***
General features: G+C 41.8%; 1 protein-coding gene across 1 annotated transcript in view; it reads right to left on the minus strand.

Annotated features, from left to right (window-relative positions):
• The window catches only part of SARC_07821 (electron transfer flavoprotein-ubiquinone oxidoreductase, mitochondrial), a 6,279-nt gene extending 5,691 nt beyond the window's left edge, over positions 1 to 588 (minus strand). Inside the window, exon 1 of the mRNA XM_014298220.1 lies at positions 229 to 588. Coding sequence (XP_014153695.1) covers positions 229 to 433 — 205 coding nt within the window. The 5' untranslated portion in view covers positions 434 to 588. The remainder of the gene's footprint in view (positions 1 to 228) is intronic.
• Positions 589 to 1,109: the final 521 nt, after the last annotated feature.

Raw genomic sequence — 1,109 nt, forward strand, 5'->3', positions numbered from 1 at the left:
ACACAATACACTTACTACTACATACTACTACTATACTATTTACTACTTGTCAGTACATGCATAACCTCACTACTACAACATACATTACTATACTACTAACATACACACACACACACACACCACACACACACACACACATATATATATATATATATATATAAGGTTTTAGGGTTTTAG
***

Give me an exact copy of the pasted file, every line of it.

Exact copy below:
General features: G+C 41.8%; 1 protein-coding gene across 1 annotated transcript in view; it reads right to left on the minus strand.

Annotated features, from left to right (window-relative positions):
• The window catches only part of SARC_07821 (electron transfer flavoprotein-ubiquinone oxidoreductase, mitochondrial), a 6,279-nt gene extending 5,691 nt beyond the window's left edge, over positions 1 to 588 (minus strand). Inside the window, exon 1 of the mRNA XM_014298220.1 lies at positions 229 to 588. Coding sequence (XP_014153695.1) covers positions 229 to 433 — 205 coding nt within the window. The 5' untranslated portion in view covers positions 434 to 588. The remainder of the gene's footprint in view (positions 1 to 228) is intronic.
• Positions 589 to 1,109: the final 521 nt, after the last annotated feature.

Raw genomic sequence — 1,109 nt, forward strand, 5'->3', positions numbered from 1 at the left:
ACACAATACACTTACTACTACATACTACTACTATACTATTTACTACTTGTCAGTACATGCATAACCTCACTACTACAACATACATTACTATACTACTAACATACACACACACACACACACCACACACACACACACACATATATATATATATATATATATAAGGTTTTAGGGTTTTAG